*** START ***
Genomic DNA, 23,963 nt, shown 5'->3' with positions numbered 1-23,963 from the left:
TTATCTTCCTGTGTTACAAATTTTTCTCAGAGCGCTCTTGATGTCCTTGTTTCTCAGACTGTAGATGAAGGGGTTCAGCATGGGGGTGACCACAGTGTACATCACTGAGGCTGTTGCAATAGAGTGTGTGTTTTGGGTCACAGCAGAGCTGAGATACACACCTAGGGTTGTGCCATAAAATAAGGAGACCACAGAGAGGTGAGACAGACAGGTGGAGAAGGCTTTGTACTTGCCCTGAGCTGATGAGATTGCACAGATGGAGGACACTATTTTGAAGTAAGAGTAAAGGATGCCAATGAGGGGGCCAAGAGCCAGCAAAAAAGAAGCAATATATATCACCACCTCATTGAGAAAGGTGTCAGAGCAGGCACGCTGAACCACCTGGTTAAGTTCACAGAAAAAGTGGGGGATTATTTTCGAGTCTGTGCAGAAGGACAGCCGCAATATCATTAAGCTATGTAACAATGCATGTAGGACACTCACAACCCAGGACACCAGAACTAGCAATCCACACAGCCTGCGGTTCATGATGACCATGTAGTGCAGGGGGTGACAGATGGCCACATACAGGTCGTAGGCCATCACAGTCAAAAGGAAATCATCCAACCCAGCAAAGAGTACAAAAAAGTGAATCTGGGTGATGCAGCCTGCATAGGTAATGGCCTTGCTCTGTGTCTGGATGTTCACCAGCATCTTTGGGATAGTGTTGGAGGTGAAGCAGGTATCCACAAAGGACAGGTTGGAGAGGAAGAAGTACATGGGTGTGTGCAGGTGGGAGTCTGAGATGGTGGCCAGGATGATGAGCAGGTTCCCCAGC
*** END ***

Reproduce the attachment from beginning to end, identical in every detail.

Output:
Genomic DNA, 23,963 nt, shown 5'->3' with positions numbered 1-23,963 from the left:
TTATCTTCCTGTGTTACAAATTTTTCTCAGAGCGCTCTTGATGTCCTTGTTTCTCAGACTGTAGATGAAGGGGTTCAGCATGGGGGTGACCACAGTGTACATCACTGAGGCTGTTGCAATAGAGTGTGTGTTTTGGGTCACAGCAGAGCTGAGATACACACCTAGGGTTGTGCCATAAAATAAGGAGACCACAGAGAGGTGAGACAGACAGGTGGAGAAGGCTTTGTACTTGCCCTGAGCTGATGAGATTGCACAGATGGAGGACACTATTTTGAAGTAAGAGTAAAGGATGCCAATGAGGGGGCCAAGAGCCAGCAAAAAAGAAGCAATATATATCACCACCTCATTGAGAAAGGTGTCAGAGCAGGCACGCTGAACCACCTGGTTAAGTTCACAGAAAAAGTGGGGGATTATTTTCGAGTCTGTGCAGAAGGACAGCCGCAATATCATTAAGCTATGTAACAATGCATGTAGGACACTCACAACCCAGGACACCAGAACTAGCAATCCACACAGCCTGCGGTTCATGATGACCATGTAGTGCAGGGGGTGACAGATGGCCACATACAGGTCGTAGGCCATCACAGTCAAAAGGAAATCATCCAACCCAGCAAAGAGTACAAAAAAGTGAATCTGGGTGATGCAGCCTGCATAGGTAATGGCCTTGCTCTGTGTCTGGATGTTCACCAGCATCTTTGGGATAGTGTTGGAGGTGAAGCAGGTATCCACAAAGGACAGGTTGGAGAGGAAGAAGTACATGGGTGTGTGCAGGTGGGAGTCTGAGATGGTGGCCAGGATGATGAGCAGGTTCCCCAGC